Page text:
A judge in the SDNY has granted in part and denied in part a motion to dismiss a complaint asserting two separate 16(b) claims against a husband and wife, one based on the defendants’ transactions in repos and the other based on their transactions in variable prepaid forward contracts (VPFs). Both claims were based on an argument that the amendment of a derivative security involves a simultaneous purchase and sale of the underlying stock.
The defendants owned more than 10% of the Class A common stock of Knight-Swift Transportation Holdings, primarily through wholly owned LLCs. The alleged short-swing transactions were engaged in by LLCs, but to avoid having to refer to multiple entities I’ll just attribute all of the transactions to “the defendants.”
The Repo Transactions
Well before the transactions in question, the defendants had entered into a repurchase agreement with an investment bank under which the defendants “sold” stock to the bank at current market prices and agreed to repurchase the shares at the end of the agreement’s term (or earlier, at the defendants’ election), at the same price plus interest on the money the bank had advanced. By December 2018, the defendants had drawn down $125 million under the agreement and had delivered 4,868,208 shares of Knight-Swift stock to the bank.
On December 21, 2018, the defendants and the counterparty agreed to a partial “termination” of the repo agreement to allow the bank to sell 1,537,205 of the shares and apply the proceeds ($37,612,793, or $23.98 per share) against the $125 million advanced under the repo agreement. At the same time, the parties amended the repo agreement to reflect that the repurchase price for the remaining 3,331,003 shares ($125 million — $37,612,793) effectively increased the per-share price from $25.68 to $26.23. Less than six months after these transactions, the defendants engaged in two sales of Knight-Swift stock.
The plaintiff alleged that the repo agreement was a derivative security, in the form of a call equivalent position, and that the amendment to its per-share “exercise price” was a disposition of the original agreement and the purchase of a new one which could be matched with the defendants’ subsequent sales. The defendants, in turn, argued that the repo agreement was not a derivative security, but instead was a loan secured by a pledge of stock. Alternatively, the defendants argued, the partial termination of the repo agreement merely reduced the defendants’ call equivalent position and therefore involved only a sale.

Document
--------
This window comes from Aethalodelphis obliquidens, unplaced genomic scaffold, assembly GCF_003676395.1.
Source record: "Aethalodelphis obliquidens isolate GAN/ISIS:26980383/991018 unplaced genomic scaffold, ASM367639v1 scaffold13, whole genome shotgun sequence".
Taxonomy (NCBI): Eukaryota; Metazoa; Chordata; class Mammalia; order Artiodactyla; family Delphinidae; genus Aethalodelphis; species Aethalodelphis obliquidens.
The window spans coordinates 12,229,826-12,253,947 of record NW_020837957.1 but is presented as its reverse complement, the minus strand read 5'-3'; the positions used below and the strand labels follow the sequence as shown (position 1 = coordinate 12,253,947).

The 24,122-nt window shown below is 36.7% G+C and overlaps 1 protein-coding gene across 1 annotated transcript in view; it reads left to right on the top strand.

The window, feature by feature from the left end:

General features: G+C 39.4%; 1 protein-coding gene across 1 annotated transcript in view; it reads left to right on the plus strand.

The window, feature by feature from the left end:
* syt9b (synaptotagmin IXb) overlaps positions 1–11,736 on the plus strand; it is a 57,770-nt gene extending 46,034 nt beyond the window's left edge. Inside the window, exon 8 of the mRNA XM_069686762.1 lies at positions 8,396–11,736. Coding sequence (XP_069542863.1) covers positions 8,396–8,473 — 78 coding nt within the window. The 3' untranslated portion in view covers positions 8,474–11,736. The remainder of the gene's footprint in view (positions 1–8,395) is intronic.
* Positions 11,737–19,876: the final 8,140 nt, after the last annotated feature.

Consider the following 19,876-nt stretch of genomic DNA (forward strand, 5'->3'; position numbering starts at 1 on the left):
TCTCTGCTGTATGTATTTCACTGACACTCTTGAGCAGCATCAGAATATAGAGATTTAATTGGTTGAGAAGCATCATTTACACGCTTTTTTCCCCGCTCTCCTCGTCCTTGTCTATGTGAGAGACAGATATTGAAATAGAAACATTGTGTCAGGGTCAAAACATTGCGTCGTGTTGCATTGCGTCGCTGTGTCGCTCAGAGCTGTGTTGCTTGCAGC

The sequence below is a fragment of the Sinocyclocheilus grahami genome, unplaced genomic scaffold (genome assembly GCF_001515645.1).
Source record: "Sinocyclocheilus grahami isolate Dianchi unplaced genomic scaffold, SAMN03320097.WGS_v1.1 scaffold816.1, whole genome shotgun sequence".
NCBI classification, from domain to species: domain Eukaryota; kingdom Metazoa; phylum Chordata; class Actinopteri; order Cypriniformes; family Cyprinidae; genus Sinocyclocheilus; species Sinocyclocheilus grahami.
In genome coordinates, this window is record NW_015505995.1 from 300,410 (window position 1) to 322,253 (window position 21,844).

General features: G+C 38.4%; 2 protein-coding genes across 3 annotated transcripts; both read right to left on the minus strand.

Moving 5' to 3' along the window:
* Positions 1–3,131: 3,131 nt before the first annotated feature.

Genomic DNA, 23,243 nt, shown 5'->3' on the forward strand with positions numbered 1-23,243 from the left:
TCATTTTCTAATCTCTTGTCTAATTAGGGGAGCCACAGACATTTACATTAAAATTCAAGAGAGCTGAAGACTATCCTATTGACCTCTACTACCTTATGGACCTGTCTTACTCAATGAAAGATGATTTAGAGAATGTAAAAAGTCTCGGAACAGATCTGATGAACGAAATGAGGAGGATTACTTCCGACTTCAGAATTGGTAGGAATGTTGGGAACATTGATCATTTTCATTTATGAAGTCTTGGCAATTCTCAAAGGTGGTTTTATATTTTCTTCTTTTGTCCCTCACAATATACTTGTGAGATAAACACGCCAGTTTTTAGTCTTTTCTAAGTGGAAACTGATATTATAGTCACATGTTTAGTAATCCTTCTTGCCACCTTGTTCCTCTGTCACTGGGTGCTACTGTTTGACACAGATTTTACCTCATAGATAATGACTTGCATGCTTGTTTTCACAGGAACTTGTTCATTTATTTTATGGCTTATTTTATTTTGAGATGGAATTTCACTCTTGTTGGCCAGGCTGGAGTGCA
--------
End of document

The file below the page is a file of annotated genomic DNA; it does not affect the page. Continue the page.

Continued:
The court agreed with the plaintiff that the repo agreement was a derivative security but held that the amendment of the agreement did not result in a purchase because the amendment increased, rather than decreased, the per-share repurchase price and therefore did not provide the defendants with a greater opportunity to profit from inside information during the term of the agreement.
On February 13, 2019, the defendants repurchased the 3,331,003 shares subject to the repo agreement and entered into a VPF covering those shares, with maturity dates between August 30 and September 4, 2019. These maturity dates were roughly the same as the maturity dates of four other VPFs the defendants had entered into on earlier dates.
More than six months later, on August 23, 2019, the defendants rolled over, or amended, all five of the prepaid forwards to extend the maturity dates (to various dates between March 13 and June 22, 2020) and set new floor and cap prices. At the same time, the defendants entered into a “Trigger Price Agreement” which allowed them to reset the maturity dates, cap prices and floor prices under the agreements if Knight-Swift’s stock traded within certain ranges. Less than a month later, in September, the defendants exercised their rights under the Trigger Price Agreement and amended the terms of all of the prepaid forwards.
The plaintiff alleged that the September amendments constituted a purchase of the shares underlying the VPFs and a simultaneous sale of the shares pursuant to new VPFs. The defendants did not contest that allegation but argued that the plaintiff had not alleged that they realized a profit. The court disagreed, finding that the plaintiff adequately alleged that a profit was realized and was not obligated to quantify the amount.
-Alan Dye, Section16.net October 8, 2020